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Original articles  EXERCISE PHYSIOLOGY AND BIOMECHANICS


The Journal of Sports Medicine and Physical Fitness 2008 September;48(3):311-9

language: English

Physiological, biochemical and functional changes induced by a simulated 30 min off-road competitive motocross heat

Ascensão A. 1, 2, Azevedo V. 2, Ferreira R. 1, Oliveira E. 2, Marques F. 3, 4, Magalhães J. 1, 2

1 Research Centre in Physical Activity, Health and Leisure University of Porto, Porto, Portugal
2 Department of Sports Biology Faculty of Sport Sciences, University of Porto, Porto, Portugal
3 Department of Clinical Analysis Faculty of Pharmacy, University of Porto, Porto, Portugal
4 Institute for Molecular and Cell Biology University of Porto, Porto, Portugal


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Aim. Up to now, few studies regarding the impact of motocross heats on functional and physiological variables have been addressed so far. The aim of the present study was to analyze physiological and functional changes induced by a simulated off-road motocross heat.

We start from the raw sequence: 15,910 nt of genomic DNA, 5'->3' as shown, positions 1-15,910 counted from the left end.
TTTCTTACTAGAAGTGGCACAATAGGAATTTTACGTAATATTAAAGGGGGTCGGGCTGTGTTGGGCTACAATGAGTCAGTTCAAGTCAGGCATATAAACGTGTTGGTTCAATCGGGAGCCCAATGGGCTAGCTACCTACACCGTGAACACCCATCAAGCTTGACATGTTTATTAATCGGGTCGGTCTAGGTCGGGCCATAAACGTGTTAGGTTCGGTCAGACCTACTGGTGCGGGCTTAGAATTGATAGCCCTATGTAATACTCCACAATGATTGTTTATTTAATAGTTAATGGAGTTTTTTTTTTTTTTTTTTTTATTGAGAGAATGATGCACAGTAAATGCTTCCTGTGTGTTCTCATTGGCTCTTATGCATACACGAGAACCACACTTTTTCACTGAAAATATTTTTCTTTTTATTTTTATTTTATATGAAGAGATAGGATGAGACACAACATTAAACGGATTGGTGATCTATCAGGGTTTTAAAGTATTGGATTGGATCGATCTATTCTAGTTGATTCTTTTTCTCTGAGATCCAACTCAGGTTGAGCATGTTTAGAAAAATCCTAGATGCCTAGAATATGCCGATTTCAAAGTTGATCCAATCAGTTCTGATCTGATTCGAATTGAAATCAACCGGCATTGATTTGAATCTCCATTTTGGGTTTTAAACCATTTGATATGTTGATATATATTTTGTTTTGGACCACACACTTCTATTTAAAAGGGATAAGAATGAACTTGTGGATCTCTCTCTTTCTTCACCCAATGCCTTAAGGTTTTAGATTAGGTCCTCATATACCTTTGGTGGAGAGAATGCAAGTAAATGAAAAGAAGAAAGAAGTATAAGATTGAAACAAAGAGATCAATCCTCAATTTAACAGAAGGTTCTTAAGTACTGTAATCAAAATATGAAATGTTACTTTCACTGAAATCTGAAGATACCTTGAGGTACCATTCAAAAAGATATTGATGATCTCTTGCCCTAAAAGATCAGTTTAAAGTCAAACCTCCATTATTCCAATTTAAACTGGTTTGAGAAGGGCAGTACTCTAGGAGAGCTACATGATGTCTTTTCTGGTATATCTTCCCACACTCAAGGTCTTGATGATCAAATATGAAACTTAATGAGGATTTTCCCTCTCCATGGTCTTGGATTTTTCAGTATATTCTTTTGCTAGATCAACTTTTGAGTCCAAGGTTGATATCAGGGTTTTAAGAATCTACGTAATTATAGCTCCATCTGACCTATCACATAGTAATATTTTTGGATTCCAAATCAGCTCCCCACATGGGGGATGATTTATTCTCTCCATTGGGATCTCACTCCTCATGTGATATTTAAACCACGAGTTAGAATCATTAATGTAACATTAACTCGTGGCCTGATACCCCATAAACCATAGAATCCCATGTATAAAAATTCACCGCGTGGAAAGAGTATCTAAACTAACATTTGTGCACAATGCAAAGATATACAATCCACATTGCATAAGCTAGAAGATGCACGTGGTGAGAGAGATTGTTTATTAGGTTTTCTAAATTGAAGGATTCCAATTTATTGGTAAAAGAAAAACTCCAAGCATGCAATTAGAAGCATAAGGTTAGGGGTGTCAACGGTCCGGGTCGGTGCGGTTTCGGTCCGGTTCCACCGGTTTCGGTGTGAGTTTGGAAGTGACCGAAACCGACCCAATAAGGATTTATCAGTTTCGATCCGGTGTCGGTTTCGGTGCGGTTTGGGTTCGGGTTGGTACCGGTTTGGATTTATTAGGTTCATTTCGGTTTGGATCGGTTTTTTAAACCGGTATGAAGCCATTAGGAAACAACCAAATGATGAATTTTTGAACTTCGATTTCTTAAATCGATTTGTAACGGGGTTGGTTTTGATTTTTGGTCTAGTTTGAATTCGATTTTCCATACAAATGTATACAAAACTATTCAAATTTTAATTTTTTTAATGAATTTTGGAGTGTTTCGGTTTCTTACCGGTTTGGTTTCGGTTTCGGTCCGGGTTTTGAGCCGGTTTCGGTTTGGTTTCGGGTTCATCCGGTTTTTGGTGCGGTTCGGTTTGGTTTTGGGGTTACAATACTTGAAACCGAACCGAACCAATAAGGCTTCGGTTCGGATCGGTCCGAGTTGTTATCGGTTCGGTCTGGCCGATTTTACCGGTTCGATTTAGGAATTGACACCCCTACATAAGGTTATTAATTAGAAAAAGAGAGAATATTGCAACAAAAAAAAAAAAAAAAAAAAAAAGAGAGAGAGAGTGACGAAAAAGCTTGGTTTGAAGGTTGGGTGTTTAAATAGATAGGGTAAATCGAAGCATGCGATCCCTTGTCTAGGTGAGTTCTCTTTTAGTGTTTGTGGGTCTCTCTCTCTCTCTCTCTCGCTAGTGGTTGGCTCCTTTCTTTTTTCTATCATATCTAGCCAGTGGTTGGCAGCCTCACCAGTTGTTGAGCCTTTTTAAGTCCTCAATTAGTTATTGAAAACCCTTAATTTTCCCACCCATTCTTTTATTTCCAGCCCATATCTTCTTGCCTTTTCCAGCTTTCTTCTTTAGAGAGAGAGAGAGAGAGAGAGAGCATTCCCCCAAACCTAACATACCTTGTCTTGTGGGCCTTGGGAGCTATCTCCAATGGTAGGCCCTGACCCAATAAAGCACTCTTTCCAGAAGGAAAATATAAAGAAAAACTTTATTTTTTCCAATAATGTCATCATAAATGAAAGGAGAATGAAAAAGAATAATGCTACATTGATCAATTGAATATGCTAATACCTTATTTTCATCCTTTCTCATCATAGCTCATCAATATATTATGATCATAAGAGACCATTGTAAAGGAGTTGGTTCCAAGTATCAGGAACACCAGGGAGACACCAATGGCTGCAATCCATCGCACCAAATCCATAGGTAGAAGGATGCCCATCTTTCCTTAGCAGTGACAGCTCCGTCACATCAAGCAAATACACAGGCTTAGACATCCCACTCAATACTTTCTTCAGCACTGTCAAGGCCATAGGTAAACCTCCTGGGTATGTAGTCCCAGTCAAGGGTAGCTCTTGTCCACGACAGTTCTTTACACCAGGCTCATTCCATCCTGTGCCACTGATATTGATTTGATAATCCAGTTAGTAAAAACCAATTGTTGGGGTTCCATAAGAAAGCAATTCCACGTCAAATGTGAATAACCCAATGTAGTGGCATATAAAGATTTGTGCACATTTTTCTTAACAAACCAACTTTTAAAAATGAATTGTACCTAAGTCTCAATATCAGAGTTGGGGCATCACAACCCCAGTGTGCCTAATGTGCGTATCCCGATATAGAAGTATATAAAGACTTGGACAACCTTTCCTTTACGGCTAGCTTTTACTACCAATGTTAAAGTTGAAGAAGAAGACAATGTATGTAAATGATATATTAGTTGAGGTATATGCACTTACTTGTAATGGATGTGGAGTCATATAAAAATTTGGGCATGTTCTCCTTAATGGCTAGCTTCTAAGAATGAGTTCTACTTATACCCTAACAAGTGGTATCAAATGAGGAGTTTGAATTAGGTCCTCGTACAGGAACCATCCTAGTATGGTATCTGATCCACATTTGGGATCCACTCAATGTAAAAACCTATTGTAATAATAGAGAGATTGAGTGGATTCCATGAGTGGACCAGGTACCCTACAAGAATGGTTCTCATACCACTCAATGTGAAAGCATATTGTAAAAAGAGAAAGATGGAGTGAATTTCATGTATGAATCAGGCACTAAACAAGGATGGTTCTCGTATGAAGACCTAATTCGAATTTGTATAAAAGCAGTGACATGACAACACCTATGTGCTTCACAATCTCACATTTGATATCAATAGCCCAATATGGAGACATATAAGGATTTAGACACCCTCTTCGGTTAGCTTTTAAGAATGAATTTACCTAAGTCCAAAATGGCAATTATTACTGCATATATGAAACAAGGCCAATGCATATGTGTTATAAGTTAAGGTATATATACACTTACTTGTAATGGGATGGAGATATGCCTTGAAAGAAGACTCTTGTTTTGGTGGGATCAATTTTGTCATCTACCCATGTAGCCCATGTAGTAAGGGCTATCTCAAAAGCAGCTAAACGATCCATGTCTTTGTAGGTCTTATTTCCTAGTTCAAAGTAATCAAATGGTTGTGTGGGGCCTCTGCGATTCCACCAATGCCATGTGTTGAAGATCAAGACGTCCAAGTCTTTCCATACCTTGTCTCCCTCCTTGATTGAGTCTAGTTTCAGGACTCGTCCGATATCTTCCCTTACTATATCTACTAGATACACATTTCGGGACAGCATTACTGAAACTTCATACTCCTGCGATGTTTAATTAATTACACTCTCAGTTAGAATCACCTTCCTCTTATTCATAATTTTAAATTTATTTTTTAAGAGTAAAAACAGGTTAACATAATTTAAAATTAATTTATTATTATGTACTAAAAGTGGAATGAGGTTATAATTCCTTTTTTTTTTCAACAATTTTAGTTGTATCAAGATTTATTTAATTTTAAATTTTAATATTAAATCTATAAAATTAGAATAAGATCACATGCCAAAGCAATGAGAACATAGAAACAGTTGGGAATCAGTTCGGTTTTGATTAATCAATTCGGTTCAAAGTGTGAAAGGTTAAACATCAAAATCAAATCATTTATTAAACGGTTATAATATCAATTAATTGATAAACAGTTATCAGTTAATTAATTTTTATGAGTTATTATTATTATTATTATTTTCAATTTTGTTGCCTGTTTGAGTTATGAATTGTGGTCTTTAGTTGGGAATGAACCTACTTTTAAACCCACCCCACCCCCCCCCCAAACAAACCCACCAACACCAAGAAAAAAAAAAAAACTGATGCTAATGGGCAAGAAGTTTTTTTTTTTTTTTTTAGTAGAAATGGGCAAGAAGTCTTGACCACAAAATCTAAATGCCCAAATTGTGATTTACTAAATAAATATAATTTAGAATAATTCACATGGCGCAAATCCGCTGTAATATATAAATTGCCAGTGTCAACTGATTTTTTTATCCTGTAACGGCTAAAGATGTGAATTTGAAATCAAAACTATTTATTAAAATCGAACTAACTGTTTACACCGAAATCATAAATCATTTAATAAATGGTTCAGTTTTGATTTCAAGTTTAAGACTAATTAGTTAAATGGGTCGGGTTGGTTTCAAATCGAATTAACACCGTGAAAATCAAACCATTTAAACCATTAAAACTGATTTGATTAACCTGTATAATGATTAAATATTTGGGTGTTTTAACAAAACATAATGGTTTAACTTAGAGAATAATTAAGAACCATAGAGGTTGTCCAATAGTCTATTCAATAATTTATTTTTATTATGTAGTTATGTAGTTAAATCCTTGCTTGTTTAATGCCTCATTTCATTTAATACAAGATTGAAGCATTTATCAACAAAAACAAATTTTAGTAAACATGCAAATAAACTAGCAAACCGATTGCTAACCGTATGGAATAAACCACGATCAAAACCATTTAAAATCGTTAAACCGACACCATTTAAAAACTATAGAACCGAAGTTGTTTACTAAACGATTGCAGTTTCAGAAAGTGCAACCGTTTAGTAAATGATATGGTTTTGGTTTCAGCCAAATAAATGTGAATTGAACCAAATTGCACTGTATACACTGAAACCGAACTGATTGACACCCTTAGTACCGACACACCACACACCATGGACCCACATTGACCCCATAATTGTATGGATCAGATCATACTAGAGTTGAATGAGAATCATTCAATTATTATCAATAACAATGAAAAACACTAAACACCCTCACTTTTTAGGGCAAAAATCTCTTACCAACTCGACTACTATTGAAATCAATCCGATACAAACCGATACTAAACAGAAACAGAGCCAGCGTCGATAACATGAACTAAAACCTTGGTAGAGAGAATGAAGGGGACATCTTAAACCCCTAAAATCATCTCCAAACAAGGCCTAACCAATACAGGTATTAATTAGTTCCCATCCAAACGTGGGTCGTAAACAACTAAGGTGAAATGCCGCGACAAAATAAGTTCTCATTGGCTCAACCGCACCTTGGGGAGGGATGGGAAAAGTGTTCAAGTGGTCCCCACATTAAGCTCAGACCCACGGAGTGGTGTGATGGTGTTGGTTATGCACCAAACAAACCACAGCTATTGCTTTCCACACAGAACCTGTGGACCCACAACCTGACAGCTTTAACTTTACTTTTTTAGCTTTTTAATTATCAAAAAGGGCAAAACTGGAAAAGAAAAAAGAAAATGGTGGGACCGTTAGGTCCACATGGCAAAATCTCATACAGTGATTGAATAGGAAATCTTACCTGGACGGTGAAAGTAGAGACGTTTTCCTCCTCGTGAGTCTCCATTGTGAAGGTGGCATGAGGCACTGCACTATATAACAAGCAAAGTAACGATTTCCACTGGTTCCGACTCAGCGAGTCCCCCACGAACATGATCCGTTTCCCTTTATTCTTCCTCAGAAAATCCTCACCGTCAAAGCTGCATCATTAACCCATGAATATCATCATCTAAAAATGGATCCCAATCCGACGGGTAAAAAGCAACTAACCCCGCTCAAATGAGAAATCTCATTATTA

Methods. Fifteen motocross riders (28.3±7.9 yrs; 71.1±7.0 kg; 169.0±4.0 cm; 53.5±3.7 mL·kg-1·min-1; 14.9±3.3% fat) performed one treadmill running to exhaustion to determine maximal heart rate (HRmax) and maximal oxygen consumption. Thereafter, simulated 30 min competitive off-road motocross heats were performed to measure biochemical (blood lactate and urine catecholamine concentrations) and functional (upper-limb power and fatigue – Wingate and Handgrip) alterations induced by the race. Exercise intensity through HR monitoring, rating of perceived exertion and upper-limb pain were also accomplished.
Results. During the 30 min heats, the riders spent 87% of time above 90% of their HRmax. Significant impairments were observed on maximal isometric handgrip as well as on Wingate variables after the race. Blood lactate concentrations significantly increased from rest vs 10 min, 20 min and final time of analysis (P<0.05). However, a significant decrease was observed between 10 min vs 20 min and final of the race. A significant increase in the 24-h urine catecholamine levels was observed after the race.
Conclusion. The present data suggest that motocross heats are performed at high exercise intensity. Motocross specific effort induces significant functional alterations that may reflect muscle fatigue with consequent decrement on physical performance.

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